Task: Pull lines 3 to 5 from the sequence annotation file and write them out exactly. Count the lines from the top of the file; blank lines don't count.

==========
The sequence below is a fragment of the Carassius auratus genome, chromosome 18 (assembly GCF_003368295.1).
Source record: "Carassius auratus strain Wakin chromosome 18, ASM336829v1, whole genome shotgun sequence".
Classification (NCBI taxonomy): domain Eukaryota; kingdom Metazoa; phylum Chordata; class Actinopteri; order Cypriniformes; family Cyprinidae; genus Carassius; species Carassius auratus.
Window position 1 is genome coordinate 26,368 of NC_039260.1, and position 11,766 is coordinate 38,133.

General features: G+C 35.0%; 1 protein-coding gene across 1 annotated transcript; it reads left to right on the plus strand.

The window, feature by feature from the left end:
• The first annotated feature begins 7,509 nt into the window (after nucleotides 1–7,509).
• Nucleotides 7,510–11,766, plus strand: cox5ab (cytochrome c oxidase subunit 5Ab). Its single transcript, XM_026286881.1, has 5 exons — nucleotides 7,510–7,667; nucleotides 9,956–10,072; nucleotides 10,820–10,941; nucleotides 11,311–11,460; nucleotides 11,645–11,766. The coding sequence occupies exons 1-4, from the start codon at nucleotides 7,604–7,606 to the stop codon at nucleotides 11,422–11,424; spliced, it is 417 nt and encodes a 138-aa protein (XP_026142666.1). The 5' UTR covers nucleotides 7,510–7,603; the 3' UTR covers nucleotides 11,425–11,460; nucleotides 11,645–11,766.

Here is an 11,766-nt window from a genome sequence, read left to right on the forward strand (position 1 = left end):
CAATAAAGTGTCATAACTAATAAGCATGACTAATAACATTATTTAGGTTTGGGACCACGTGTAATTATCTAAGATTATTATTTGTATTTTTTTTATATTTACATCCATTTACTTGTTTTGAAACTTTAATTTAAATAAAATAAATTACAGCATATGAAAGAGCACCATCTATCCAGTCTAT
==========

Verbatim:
Classification (NCBI taxonomy): domain Eukaryota; kingdom Metazoa; phylum Chordata; class Actinopteri; order Cypriniformes; family Cyprinidae; genus Carassius; species Carassius auratus.
Window position 1 is genome coordinate 26,368 of NC_039260.1, and position 11,766 is coordinate 38,133.

General features: G+C 35.0%; 1 protein-coding gene across 1 annotated transcript; it reads left to right on the plus strand.